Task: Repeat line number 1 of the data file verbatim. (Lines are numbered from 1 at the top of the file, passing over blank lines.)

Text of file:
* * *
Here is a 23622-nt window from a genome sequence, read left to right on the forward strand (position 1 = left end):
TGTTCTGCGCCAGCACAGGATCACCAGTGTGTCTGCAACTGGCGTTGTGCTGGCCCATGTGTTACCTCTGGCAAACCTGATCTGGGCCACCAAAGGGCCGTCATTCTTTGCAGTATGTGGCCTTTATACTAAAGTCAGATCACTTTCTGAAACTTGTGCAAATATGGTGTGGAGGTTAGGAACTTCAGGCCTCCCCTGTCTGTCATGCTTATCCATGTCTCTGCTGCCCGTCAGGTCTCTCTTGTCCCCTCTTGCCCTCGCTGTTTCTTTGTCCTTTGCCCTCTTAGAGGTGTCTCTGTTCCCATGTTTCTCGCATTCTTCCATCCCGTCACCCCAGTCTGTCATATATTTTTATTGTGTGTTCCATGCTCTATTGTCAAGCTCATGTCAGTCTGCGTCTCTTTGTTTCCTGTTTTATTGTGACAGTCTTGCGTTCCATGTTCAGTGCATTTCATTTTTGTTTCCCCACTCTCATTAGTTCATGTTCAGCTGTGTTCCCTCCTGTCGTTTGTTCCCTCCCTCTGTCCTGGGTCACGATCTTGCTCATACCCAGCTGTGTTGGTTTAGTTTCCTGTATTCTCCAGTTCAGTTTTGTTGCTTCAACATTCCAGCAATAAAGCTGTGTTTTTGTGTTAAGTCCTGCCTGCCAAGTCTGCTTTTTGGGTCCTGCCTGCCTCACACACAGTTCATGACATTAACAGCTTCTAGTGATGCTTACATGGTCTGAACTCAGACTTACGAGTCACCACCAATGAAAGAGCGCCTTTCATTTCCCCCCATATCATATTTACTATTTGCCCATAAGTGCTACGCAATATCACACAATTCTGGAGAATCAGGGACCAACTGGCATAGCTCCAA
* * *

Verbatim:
Here is a 23622-nt window from a genome sequence, read left to right on the forward strand (position 1 = left end):